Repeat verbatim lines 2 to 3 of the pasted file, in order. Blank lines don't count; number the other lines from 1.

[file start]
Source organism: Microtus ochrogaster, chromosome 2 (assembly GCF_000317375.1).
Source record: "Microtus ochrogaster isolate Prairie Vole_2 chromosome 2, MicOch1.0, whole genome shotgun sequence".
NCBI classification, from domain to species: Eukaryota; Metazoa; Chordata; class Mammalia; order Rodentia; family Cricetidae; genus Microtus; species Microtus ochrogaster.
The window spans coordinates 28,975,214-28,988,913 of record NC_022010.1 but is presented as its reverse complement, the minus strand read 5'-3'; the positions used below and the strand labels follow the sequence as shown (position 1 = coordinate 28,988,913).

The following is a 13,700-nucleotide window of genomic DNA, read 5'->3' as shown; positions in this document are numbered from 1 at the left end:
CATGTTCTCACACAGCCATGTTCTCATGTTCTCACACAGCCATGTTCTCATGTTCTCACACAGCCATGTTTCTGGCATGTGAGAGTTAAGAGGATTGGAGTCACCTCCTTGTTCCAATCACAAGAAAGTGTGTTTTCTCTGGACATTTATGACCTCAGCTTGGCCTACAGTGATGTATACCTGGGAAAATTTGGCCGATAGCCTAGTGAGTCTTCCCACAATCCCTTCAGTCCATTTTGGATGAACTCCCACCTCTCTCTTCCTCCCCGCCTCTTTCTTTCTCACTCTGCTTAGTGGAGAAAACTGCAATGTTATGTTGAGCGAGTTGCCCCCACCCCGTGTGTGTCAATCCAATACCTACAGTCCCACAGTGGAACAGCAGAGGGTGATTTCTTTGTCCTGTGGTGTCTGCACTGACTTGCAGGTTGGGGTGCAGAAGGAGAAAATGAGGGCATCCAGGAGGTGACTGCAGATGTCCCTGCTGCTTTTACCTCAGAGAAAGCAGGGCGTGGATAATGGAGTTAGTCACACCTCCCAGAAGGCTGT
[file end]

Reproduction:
Source record: "Microtus ochrogaster isolate Prairie Vole_2 chromosome 2, MicOch1.0, whole genome shotgun sequence".
NCBI classification, from domain to species: Eukaryota; Metazoa; Chordata; class Mammalia; order Rodentia; family Cricetidae; genus Microtus; species Microtus ochrogaster.